Significantly, everything is based on performance in the real world of those leaders’ teams, their functions, and how those functions interact with their landscape.
“So, it's a constant agile journey,” he says. “ For every group that goes through the framework, we measure every impact and adapt. And right now, we would be moving to a mix of boot camp and face-to-face and drilling down the analysis. But out of all our impacts and performance, learning is a desirable byproduct–it's not the goal.”
Boehringer Ingelheim’s leadership performance support frameworks highlight the importance of collaborative learning. By putting themselves in a supporting role, they can create a safe space for leaders to develop together to improve their performance and go on to impact their teams’ collective working.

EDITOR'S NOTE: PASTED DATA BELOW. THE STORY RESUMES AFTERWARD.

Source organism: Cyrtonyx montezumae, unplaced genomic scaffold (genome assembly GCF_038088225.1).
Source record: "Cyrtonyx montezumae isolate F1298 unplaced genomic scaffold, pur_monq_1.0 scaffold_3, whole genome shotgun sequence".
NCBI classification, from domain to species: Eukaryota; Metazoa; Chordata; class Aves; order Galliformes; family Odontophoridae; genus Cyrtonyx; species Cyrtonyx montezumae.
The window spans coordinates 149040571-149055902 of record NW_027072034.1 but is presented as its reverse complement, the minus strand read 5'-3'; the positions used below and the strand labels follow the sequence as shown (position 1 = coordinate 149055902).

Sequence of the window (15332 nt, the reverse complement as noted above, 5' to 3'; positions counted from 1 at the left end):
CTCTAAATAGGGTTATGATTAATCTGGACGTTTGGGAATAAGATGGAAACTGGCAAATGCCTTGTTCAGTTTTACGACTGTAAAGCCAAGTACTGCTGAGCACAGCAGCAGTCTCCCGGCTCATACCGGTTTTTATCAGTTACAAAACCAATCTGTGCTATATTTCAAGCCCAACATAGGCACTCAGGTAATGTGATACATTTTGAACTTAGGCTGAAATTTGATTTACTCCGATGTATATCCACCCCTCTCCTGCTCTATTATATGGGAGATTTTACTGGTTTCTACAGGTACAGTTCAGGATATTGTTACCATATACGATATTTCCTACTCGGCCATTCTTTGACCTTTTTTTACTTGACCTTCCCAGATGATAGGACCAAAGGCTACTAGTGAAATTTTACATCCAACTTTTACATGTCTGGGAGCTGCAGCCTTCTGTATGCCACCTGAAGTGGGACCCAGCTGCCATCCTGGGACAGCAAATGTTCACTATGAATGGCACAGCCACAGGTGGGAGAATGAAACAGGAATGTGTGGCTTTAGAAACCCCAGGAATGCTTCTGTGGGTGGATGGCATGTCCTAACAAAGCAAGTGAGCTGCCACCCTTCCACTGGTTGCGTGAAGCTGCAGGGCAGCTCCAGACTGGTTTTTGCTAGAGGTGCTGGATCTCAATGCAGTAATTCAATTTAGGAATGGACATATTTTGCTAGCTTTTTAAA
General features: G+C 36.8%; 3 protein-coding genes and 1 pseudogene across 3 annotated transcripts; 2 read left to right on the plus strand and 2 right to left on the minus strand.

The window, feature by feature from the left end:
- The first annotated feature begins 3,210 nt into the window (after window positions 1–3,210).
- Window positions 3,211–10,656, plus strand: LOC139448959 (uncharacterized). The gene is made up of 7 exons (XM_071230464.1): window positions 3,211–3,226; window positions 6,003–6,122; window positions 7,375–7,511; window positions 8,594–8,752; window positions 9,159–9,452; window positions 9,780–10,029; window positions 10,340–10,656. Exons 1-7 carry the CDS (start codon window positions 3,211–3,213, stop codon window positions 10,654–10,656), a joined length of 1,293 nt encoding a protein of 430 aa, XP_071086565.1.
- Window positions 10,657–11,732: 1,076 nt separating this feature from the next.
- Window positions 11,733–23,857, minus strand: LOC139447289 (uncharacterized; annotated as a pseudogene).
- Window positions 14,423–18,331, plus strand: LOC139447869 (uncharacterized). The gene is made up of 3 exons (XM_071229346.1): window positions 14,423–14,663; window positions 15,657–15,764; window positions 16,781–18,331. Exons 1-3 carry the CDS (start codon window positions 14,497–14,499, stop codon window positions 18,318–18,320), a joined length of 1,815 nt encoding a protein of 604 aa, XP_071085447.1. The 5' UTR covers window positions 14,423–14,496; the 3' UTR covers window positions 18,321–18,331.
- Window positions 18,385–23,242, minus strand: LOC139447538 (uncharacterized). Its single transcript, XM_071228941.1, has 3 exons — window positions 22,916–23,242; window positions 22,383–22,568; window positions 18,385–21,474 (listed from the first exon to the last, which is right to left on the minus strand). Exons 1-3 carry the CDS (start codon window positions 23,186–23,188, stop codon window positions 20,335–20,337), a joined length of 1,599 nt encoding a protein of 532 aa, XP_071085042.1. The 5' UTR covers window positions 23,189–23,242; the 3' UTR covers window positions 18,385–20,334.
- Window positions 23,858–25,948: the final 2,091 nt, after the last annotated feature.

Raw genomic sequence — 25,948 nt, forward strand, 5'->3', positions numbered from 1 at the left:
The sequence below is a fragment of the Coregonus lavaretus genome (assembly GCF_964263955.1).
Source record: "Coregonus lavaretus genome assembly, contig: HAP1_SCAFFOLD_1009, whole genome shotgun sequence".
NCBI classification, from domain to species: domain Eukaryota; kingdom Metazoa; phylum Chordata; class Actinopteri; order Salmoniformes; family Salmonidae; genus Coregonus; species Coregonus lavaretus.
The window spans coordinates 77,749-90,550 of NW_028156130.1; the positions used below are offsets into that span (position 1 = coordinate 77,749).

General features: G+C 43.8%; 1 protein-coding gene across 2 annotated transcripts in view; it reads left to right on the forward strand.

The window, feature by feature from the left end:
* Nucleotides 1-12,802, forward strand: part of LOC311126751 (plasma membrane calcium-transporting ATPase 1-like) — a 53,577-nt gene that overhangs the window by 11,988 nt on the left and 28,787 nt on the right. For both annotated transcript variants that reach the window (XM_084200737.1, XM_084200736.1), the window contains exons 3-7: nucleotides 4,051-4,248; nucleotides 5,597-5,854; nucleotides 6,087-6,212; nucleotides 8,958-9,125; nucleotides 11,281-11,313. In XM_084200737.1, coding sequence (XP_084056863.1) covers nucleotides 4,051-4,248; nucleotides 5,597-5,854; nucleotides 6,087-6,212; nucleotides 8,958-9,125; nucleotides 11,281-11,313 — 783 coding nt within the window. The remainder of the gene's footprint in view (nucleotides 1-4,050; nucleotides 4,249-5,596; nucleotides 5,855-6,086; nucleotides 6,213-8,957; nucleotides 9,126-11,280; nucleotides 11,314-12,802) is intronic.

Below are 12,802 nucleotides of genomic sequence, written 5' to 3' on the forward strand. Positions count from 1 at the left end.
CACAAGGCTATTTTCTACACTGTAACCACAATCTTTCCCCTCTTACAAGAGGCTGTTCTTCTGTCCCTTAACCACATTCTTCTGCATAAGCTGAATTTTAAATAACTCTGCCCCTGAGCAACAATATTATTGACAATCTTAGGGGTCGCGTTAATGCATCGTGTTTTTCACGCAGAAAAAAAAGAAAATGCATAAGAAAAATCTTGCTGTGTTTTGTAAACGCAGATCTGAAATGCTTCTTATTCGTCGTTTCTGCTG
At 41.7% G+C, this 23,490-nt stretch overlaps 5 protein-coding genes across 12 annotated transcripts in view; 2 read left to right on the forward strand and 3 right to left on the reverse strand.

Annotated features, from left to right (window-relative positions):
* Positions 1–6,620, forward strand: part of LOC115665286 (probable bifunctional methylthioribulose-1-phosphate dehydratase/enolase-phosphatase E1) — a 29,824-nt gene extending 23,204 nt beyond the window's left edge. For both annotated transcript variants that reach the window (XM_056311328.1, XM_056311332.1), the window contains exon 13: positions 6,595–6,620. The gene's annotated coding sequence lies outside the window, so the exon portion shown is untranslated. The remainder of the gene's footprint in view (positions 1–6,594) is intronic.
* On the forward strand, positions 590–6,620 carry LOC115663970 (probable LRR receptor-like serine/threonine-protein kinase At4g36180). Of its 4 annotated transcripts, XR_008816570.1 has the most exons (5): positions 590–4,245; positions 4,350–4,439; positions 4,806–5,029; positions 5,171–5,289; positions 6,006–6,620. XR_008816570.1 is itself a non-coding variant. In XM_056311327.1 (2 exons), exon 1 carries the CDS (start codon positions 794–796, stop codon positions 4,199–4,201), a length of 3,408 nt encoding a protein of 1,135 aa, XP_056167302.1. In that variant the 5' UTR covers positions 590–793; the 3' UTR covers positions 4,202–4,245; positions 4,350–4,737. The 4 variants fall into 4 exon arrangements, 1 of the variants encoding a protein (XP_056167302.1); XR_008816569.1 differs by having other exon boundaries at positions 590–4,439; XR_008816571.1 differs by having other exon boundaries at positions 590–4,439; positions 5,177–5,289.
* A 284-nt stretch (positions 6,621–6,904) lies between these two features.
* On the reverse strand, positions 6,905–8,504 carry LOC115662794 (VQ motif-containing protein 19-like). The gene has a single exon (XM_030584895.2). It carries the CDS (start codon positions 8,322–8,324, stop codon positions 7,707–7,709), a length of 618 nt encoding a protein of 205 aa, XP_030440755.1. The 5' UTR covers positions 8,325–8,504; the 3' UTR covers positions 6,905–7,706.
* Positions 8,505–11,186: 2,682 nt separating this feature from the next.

Adrian explains that measuring impact is easy if you set up the framework correctly.
“I've always felt that within the development space, HR seems keen to ring-fence the metrics and return on investment of their initiatives,” he says. “The reality is that senior business leaders don't care that much where success comes from as long as it comes, is repeatable, sustainable, and predictable.”
In Adrian’s experience, the ability to know your metrics, and understand what the pillars are, is likely to bring success. Then having solid metrics around that is part of the programs which acknowledge the landscape is different for people going into leadership roles.
“The frameworks would cross over regardless of your function or level. But the analysis of that framework, what it is you as an individual are working on, prioritizing, and accelerating, will be unique to you, your team, and your function,” says Adrian.
“But measurement is essential. If we don't know why and how we're measuring it, maybe we should not do it. Let's be clear on why we're doing it, how we see what results we’re getting, and how we'll measure the results down the line.”
Adrian explains that he’s not advocating for one way or the other but rather a balance between performance support and education.